• 5.
    Albertsson-Wikland, Kerstin
    et al.
    Univ Gothenburg, Sahlgrenska Acad, Inst Neurosci & Physiol, Dept Physiol Endocrinol, Medicinargatan 11, SE-40530 Gothenburg, Sweden..
    Martensson, Anton
    Univ Gothenburg, Sahlgrenska Acad, Inst Neurosci & Physiol, Dept Physiol Endocrinol, Medicinargatan 11, SE-40530 Gothenburg, Sweden.;Stat Konsultgrp, SE-41319 Gothenburg, Sweden..
    Savendahl, Lars
    Karolinska Univ Hosp, Dept Womens & Childrens Hlth, Karolinska Inst, SE-17176 Stockholm, Sweden.;Karolinska Univ Hosp, Pediat Endocrinol Unit, SE-17176 Stockholm, Sweden..
    Niklasson, Aimon
    Univ Gothenburg, Sahlgrenska Acad, Inst Clin Sci, Gothenburg Pediat Growth Res Ctr,Dept Pediat, SE-41685 Gothenburg, Sweden..
    Bang, Peter
    Linkoping Univ, Dept Clin & Expt Med, Div Pediat, SE-58185 Linkoping, Sweden..
    Dahlgren, Jovanna
    Univ Gothenburg, Sahlgrenska Acad, Inst Clin Sci, Gothenburg Pediat Growth Res Ctr,Dept Pediat, SE-41685 Gothenburg, Sweden..
    Gustafsson, Jan
    Uppsala University, Disciplinary Domain of Medicine and Pharmacy, Faculty of Medicine, Department of Women's and Children's Health, Pediatrics.
    Kristrom, Berit
    Umea Univ, Dept Clin Sci, Pediat, SE-90185 Umea, Sweden..
    Norgren, Svante
    Karolinska Univ Hosp, Dept Womens & Childrens Hlth, Karolinska Inst, SE-17176 Stockholm, Sweden.;Karolinska Univ Hosp, Pediat Endocrinol Unit, SE-17176 Stockholm, Sweden..
    Pehrsson, Nils-Gunnar
    Stat Konsultgrp, SE-41319 Gothenburg, Sweden..
    Oden, Anders
    Stat Konsultgrp, SE-41319 Gothenburg, Sweden.;Chalmers, Dept Math Sci, SE-41296 Gothenburg, Sweden..
    Mortality Is Not Increased in Recombinant Human Growth Hormone-treated Patients When Adjusting for Birth Characteristics2016In: Journal of Clinical Endocrinology and Metabolism, ISSN 0021-972X, E-ISSN 1945-7197, Vol. 101, no 5, p. 2149-2159Article in journal (Refereed)
    Abstract [en]

    Objective: This study aimed to investigate whether reported high mortality in childhood recombinant human GH (rhGH)-treated patients was related to birth-characteristics and/or rhGH treatment. Design and Setting: We sought to develop a mortality model of the Swedish general population born between 1973 and 2010, using continuous-hazard functions adjusting for birth characteristics, sex, age intervals, and calendar year to estimate standardized mortality ratio (SMR) and to apply this model to assess expected deaths in Swedish rhGH-treated patients with idiopathic isolated GH deficiency (IGHD), idiopathic short stature (155) or born small for gestational age (SGA). Participants:The general population: Swedish Medical Birth Register (1973-2010: 1 880 668 males; 1 781 131 females) and Cause of Death Register (1985-2010). Intervention Population: Three thousand eight hundred forty-seven patients starting rhGH treatment between 1985 and 2010 and followed in the National GH Register and/or in rhGH trials diagnosed with IGHD (n = 1890), ISS (n = 975), or SGA (n=982). Main Outcome Measures: Death. Results: Using conventional models adjusting for age, sex, and calendar-year, the SMR was 1.43 (95% confidence interval, 0.89-2.19), P = .14, observed/expected deaths 21/14.68. The rhGH population differed (P < .001) from the general population regarding birth weight, birth length, and congenital malformations. Application of an Advanced Model: When applying the developed mortality model of the general population, the ratio of observed/expected deaths in rhGH-treated patients was 21/21.99; SMR = 0.955 (0.591-1.456)P = .95. Model Comparison: Expected number of deaths were 14.68 (14.35-14.96) using the conventional model, and 21.99 (21.24-22.81) using the advanced model, P < .001, which had at all ages a higher gradient of risk per SD of the model, 24% (range, 18-42%; P < .001). Conclusions: Compared with the general Swedish population, the ratio of observed/expected deaths (21/21.99) was not increased in childhood rhGH-treated IGHD, ISS, and SGA patients when applying an advanced sex-specific mortality model adjusting for birth characteristics.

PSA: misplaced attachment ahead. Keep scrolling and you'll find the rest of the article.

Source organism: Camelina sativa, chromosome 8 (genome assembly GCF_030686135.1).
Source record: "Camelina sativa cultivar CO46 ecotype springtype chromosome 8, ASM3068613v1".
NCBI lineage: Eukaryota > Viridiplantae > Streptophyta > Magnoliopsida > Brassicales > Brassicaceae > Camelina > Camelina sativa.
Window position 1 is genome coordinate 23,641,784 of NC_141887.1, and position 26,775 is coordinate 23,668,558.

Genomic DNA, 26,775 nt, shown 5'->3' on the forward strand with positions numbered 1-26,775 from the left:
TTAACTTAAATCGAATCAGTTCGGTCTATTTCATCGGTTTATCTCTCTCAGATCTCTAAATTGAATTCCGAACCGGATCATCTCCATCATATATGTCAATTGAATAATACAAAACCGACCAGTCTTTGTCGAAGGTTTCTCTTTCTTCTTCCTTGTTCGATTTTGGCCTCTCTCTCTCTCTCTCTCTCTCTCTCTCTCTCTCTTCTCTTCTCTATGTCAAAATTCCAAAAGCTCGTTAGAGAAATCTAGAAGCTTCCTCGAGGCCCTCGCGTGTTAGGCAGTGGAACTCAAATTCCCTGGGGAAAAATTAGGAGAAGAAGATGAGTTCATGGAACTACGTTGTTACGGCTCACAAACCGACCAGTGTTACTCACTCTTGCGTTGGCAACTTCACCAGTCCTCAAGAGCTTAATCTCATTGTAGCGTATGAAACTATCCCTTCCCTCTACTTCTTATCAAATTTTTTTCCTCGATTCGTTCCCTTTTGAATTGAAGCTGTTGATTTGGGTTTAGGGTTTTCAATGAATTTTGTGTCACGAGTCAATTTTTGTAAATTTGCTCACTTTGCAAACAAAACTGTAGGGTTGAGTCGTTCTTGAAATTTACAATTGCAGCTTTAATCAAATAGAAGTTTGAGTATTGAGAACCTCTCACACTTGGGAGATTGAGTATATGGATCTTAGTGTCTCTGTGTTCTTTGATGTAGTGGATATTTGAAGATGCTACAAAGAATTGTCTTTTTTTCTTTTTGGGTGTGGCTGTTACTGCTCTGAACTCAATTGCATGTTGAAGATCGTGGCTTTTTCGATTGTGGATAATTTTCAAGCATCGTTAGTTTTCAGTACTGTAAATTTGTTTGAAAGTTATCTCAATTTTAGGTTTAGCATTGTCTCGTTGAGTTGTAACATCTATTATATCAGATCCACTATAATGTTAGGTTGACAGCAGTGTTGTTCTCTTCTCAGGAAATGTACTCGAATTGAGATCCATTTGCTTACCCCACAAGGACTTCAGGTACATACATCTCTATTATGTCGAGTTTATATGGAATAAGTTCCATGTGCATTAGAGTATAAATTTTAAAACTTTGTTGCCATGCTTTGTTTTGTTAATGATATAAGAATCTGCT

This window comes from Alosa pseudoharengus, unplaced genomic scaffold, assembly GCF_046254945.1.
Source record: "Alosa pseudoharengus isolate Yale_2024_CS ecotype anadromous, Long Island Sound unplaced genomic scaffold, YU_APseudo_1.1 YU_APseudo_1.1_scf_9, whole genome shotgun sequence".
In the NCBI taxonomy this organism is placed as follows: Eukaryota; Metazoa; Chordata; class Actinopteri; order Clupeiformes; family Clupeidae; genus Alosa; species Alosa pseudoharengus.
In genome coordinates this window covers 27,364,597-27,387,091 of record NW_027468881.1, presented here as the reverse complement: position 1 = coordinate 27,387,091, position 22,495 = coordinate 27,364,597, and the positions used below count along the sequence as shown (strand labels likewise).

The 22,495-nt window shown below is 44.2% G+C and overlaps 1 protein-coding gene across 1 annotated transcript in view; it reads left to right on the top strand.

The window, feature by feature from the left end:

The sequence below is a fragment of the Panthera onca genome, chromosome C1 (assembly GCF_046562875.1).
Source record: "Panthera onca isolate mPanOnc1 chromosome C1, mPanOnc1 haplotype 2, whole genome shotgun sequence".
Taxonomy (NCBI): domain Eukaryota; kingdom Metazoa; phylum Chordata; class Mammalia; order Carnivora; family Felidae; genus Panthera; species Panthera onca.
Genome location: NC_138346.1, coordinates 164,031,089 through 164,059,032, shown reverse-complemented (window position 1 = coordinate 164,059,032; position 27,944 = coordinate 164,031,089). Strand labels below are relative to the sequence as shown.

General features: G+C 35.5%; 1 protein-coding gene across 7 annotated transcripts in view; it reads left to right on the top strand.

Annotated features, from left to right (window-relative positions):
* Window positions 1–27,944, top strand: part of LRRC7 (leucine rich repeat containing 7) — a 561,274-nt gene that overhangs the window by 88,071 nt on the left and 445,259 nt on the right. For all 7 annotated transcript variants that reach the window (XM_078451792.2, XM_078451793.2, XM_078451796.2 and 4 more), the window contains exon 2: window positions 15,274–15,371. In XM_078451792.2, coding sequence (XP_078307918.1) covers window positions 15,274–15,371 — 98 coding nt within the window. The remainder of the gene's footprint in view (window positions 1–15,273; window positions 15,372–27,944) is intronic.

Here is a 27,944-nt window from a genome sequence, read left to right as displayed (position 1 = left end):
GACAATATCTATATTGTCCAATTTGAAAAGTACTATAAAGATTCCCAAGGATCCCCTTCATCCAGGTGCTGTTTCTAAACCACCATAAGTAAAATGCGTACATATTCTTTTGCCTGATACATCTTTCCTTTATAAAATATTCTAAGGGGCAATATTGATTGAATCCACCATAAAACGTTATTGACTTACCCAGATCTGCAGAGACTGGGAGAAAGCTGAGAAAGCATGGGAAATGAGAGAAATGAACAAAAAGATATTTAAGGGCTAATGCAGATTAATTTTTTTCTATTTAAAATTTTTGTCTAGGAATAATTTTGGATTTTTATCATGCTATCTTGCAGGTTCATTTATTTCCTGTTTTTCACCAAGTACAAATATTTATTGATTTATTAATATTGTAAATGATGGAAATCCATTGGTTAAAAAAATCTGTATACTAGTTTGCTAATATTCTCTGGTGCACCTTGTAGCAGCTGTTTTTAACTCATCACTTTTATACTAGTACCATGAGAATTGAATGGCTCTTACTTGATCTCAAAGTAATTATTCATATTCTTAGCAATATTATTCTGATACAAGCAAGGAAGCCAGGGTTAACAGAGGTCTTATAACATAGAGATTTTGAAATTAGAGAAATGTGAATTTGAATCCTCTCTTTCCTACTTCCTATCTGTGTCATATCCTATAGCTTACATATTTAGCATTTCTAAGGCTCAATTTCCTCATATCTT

• 6. Albertsson-Wikland, Kerstin
    et al.
    Martensson, Anton
    Savendahl, Lars
    Niklasson, Aimon
    Bang, Peter
    Dahlgren, Jovanna
    Gustafsson, Jan
    Kriström, Berit
    Umeå University, Faculty of Medicine, Department of Clinical Sciences, Paediatrics.
    Norgren, Svante
    Pehrsson, Nils-Gunnar
    Oden, Anders
    Mortality Is Not Increased in Recombinant Human Growth Hormone-treated Patients When Adjusting for Birth Characteristics2016In: Journal of Clinical Endocrinology and Metabolism, ISSN 0021-972X, E-ISSN 1945-7197, Vol. 101, no 5, p. 2149-2159Article in journal (Refereed)
    Abstract [en]

    Objective: This study aimed to investigate whether reported high mortality in childhood recombinant human GH (rhGH)-treated patients was related to birth-characteristics and/or rhGH treatment.